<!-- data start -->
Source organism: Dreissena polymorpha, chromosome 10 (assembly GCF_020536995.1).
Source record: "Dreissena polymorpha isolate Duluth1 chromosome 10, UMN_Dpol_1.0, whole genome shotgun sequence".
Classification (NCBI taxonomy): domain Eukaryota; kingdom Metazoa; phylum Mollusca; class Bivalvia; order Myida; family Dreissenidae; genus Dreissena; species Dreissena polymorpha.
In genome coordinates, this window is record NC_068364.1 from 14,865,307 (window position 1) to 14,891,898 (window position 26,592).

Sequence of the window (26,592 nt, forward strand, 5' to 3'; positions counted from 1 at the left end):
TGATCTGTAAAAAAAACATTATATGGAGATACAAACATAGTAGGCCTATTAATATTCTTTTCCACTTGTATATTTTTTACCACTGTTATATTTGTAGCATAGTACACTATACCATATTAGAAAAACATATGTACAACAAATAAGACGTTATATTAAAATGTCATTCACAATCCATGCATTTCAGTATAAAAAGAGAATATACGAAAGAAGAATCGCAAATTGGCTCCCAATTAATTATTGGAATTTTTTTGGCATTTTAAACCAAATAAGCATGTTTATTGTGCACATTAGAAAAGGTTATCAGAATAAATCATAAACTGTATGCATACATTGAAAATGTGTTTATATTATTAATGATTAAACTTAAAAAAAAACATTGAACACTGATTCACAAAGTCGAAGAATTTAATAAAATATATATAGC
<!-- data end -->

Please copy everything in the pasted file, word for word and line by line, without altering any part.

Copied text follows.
Source organism: Dreissena polymorpha, chromosome 10 (assembly GCF_020536995.1).
Source record: "Dreissena polymorpha isolate Duluth1 chromosome 10, UMN_Dpol_1.0, whole genome shotgun sequence".
Classification (NCBI taxonomy): domain Eukaryota; kingdom Metazoa; phylum Mollusca; class Bivalvia; order Myida; family Dreissenidae; genus Dreissena; species Dreissena polymorpha.
In genome coordinates, this window is record NC_068364.1 from 14,865,307 (window position 1) to 14,891,898 (window position 26,592).

Sequence of the window (26,592 nt, forward strand, 5' to 3'; positions counted from 1 at the left end):
TGATCTGTAAAAAAAACATTATATGGAGATACAAACATAGTAGGCCTATTAATATTCTTTTCCACTTGTATATTTTTTACCACTGTTATATTTGTAGCATAGTACACTATACCATATTAGAAAAACATATGTACAACAAATAAGACGTTATATTAAAATGTCATTCACAATCCATGCATTTCAGTATAAAAAGAGAATATACGAAAGAAGAATCGCAAATTGGCTCCCAATTAATTATTGGAATTTTTTTGGCATTTTAAACCAAATAAGCATGTTTATTGTGCACATTAGAAAAGGTTATCAGAATAAATCATAAACTGTATGCATACATTGAAAATGTGTTTATATTATTAATGATTAAACTTAAAAAAAAACATTGAACACTGATTCACAAAGTCGAAGAATTTAATAAAATATATATAGC